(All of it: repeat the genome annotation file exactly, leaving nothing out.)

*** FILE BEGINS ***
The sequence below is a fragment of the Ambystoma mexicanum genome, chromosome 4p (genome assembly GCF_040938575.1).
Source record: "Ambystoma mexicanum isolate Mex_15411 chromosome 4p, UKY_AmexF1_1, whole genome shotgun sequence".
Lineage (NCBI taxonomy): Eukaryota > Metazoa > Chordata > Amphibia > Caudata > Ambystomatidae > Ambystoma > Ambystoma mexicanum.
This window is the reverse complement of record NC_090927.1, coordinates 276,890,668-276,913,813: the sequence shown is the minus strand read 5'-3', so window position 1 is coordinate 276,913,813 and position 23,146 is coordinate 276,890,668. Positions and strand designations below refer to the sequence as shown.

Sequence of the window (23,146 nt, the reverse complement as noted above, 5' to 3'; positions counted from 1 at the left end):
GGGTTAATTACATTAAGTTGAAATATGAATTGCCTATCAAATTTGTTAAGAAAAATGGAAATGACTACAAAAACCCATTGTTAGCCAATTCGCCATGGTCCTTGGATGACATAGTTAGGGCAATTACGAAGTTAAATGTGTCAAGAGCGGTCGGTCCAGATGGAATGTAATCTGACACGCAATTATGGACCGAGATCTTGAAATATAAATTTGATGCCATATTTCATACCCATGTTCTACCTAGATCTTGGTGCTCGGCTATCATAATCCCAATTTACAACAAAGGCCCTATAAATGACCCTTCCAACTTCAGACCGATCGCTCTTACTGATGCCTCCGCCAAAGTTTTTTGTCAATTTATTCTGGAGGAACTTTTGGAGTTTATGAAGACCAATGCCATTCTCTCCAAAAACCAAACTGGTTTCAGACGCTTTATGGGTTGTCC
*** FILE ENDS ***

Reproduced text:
The sequence below is a fragment of the Ambystoma mexicanum genome, chromosome 4p (genome assembly GCF_040938575.1).
Source record: "Ambystoma mexicanum isolate Mex_15411 chromosome 4p, UKY_AmexF1_1, whole genome shotgun sequence".
Lineage (NCBI taxonomy): Eukaryota > Metazoa > Chordata > Amphibia > Caudata > Ambystomatidae > Ambystoma > Ambystoma mexicanum.
This window is the reverse complement of record NC_090927.1, coordinates 276,890,668-276,913,813: the sequence shown is the minus strand read 5'-3', so window position 1 is coordinate 276,913,813 and position 23,146 is coordinate 276,890,668. Positions and strand designations below refer to the sequence as shown.

Sequence of the window (23,146 nt, the reverse complement as noted above, 5' to 3'; positions counted from 1 at the left end):
GGGTTAATTACATTAAGTTGAAATATGAATTGCCTATCAAATTTGTTAAGAAAAATGGAAATGACTACAAAAACCCATTGTTAGCCAATTCGCCATGGTCCTTGGATGACATAGTTAGGGCAATTACGAAGTTAAATGTGTCAAGAGCGGTCGGTCCAGATGGAATGTAATCTGACACGCAATTATGGACCGAGATCTTGAAATATAAATTTGATGCCATATTTCATACCCATGTTCTACCTAGATCTTGGTGCTCGGCTATCATAATCCCAATTTACAACAAAGGCCCTATAAATGACCCTTCCAACTTCAGACCGATCGCTCTTACTGATGCCTCCGCCAAAGTTTTTTGTCAATTTATTCTGGAGGAACTTTTGGAGTTTATGAAGACCAATGCCATTCTCTCCAAAAACCAAACTGGTTTCAGACGCTTTATGGGTTGTCC